E.g. a 5-way connector (with 5 triangles) triaconized results in 10-way connector, which in real-life poses a challange to implement, e.g. with a complex and rather large hub.

For triacon subdivision I add 'T' to the existing notion, e.g. L1T is a L1 with triacon subdivision.

As you notice, depending which kind of subdivision is used, the possible cut for a dome variant is completely different.

Where suitable, I also rendered the dome / hemisphere option.
The overview here has become very comprehensive already within a short time since I started worked on it, and I plan to extend it further.

Please Note:

I may change the notion from L1/2 to another more general approach later again; I likely stick with it as there is a clear distinction between nV and Ln notion

You can calculate for each dome variant the strut lengths, edit the yellow field and hit ENTER to calculate the struts

For more detailed variants, e.g. fine triangulation and more options see my Geodesic Dome Notes

Geodesic Tetrahedron

Tetrahedron

Tetrahedron

Uniform Polyhedron: U1

Platonic Solid

Platonic Element: Fire

Wythoff symbol: 3|2 3

Symmetry Group: {3, 3, 3}

Vertex Configuration: tetrahedral

Dual: tetrahedron

V: s^{3} / 12 * √2

A: s^{2} * √3

r_{inner}: s / 12 * √6

r_{outer}: s / 4 * √6

h: s / 3 * √6

Vertices/Connectors: 4 (3-way)

Faces: 4 (3-sided)

Edges/Struts:

A x 6: 1.63299

I tried to "geodesize" using class 1 / alternate method the Tetrahedron into a sphere but you get a distorted sphere, no dome possible.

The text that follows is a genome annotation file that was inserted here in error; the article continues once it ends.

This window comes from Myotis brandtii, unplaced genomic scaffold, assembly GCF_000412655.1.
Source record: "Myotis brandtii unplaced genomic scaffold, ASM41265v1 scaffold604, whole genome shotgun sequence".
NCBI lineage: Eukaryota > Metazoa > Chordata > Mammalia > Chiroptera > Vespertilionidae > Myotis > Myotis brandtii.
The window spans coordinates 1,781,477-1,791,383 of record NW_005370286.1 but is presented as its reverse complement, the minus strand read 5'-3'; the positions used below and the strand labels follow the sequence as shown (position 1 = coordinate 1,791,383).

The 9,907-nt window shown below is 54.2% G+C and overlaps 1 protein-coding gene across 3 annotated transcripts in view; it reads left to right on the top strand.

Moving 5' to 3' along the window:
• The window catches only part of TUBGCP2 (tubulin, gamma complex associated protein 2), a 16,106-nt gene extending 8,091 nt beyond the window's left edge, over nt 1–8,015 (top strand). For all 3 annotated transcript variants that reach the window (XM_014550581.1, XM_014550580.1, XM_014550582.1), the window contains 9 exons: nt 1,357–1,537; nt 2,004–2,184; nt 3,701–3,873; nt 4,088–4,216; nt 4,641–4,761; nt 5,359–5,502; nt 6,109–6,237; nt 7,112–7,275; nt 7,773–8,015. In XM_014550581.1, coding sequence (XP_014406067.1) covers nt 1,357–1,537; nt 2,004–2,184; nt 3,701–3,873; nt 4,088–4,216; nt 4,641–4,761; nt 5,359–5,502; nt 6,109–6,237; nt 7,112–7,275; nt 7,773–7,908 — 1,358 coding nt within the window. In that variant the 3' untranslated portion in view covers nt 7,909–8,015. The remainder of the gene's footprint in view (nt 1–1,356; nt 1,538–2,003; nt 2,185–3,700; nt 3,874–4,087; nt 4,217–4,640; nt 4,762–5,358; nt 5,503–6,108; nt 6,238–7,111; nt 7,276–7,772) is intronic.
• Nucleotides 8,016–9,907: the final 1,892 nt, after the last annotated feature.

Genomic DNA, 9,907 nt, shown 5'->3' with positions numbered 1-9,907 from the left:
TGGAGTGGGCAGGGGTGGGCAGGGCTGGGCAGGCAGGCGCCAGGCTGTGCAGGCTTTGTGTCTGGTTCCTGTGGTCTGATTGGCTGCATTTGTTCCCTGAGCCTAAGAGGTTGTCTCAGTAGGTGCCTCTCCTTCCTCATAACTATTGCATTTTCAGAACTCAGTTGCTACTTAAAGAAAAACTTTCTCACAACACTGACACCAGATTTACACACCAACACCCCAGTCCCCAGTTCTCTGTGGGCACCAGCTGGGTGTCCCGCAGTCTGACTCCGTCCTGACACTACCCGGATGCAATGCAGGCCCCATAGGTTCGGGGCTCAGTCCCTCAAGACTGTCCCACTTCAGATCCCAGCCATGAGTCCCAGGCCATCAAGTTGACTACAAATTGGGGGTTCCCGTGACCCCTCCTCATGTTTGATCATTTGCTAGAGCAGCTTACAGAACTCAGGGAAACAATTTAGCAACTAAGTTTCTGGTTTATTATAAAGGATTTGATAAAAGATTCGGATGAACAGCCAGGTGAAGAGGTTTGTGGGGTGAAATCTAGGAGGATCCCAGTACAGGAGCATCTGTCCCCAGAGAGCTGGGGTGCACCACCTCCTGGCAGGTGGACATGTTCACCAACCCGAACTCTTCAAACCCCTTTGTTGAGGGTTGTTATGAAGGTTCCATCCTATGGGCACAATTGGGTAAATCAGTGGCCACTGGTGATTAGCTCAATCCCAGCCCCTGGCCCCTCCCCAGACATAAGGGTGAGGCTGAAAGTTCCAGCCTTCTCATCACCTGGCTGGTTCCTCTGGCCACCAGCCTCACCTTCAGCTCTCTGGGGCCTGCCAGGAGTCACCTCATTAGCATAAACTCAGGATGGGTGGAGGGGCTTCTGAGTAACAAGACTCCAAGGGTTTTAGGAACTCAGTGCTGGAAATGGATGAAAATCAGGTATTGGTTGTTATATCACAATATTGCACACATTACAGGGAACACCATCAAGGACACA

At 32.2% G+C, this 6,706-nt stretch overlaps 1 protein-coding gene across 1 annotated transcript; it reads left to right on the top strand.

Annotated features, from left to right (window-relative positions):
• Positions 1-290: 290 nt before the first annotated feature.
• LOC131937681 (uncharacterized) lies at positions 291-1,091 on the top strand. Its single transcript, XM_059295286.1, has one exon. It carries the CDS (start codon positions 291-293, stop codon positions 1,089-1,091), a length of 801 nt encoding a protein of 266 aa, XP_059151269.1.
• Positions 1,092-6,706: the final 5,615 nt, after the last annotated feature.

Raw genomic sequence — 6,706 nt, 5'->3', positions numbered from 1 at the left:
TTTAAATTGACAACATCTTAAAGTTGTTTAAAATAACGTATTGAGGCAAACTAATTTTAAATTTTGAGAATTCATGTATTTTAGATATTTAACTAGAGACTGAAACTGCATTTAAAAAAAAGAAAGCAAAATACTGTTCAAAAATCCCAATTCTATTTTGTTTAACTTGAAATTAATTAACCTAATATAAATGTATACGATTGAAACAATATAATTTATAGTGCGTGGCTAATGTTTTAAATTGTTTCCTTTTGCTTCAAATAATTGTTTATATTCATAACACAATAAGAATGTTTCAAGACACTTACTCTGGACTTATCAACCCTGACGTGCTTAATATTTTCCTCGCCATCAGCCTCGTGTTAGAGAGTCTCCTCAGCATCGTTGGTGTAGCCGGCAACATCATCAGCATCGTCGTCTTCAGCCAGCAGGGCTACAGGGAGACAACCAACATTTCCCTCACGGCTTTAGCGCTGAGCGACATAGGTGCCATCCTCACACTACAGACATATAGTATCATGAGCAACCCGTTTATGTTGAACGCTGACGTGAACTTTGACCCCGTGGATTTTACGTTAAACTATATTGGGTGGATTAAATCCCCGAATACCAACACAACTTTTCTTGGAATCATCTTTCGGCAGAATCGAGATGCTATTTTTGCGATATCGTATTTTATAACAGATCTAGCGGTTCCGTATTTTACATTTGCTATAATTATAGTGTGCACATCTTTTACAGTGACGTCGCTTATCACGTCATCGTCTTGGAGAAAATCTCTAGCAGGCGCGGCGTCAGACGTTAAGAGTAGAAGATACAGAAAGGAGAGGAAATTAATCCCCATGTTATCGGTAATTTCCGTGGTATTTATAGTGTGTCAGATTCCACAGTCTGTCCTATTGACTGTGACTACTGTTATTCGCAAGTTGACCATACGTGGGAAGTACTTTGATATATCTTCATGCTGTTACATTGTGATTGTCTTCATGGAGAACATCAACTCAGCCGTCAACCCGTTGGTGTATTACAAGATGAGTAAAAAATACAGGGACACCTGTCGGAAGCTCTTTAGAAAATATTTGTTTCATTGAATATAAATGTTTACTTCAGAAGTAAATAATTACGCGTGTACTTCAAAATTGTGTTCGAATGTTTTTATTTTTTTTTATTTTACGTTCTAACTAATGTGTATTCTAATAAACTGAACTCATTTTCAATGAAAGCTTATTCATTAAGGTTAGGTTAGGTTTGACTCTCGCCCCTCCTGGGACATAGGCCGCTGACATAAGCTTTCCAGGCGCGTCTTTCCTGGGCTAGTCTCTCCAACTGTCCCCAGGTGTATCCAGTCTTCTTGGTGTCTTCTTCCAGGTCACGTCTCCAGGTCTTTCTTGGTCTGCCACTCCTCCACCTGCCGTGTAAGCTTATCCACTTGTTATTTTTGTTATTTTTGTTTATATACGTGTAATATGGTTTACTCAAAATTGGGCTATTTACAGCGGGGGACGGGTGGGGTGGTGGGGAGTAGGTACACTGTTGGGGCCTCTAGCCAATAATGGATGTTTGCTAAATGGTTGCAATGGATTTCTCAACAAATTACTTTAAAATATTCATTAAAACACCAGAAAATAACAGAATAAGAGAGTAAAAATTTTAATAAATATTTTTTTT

And when the Tetrahedron solely is used as direct dome too many struts occur, L1 4 strut lengths and L2 already 12 strut lengths - not suitable. So, I won't even list all the details.

Geodesic Tetrahedron L2

Geodesic Tetrahedron L3

Geodesic Tetrahedron L2

Geodesic Tetrahedron L2

Vertices/Connectors: 10

4 x 3-way

6 x 6-way

Faces: 16 (3-sided)

Edges/Struts:

A x 12: 0.91940

B x 12: 1.41421

total 24 struts (2 kinds)

strut variance 53.9%

For a sole dome (e.g. 4/8 sphere) approach (without making a sphere first) it might be suitable, let's try:

Geodesic Tetrahedron Dome L1

Geodesic Tetrahedron Dome L1

Geodesic Tetrahedron Dome L1

Vertices/Connectors: 0 (-way)

Faces: 0 (-sided)

Tetrahedron Dome L1 Construction Map

Edges/Struts:

Geodesic Tetrahedron Dome L2

Geodesic Tetrahedron Dome L2

Geodesic Tetrahedron Dome L2

Vertices/Connectors: 0 (-way)

Faces: 0 (-sided)

Tetrahedron Dome L2 Construction Map

Edges/Struts:

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Surprisingly when I "triaconized" the Tetrahedron, it turned out to be quite more suitable:

Geodesic Tetrahedron L2T

Geodesic Tetrahedron L2T

Vertices/Connectors: 14

6 x 4-way

8 x 6-way

Faces: 24 (3-sided)

Edges/Struts:

A x 24: 0.91940

B x 12: 1.15470

total 36 struts (2 kinds)

strut variance 25.7%

Geodesic Tetrahedron Dome L2T

Geodesic Tetrahedron Dome L2T

Geodesic Tetrahedron Dome L2T

Vertices/Connectors: 10

2 x 3-way

6 x 4-way

2 x 6-way

Faces: 12 (3-sided)

Tetrahedron Dome L2T Construction Map

Edges/Struts:

A x 14: 0.91940

B x 7: 1.15470

total 21 struts (2 kinds)

strut variance 25.7%

It looks like a prepared (reduced to triangles using centerpoint triangulation) cube at the first sight.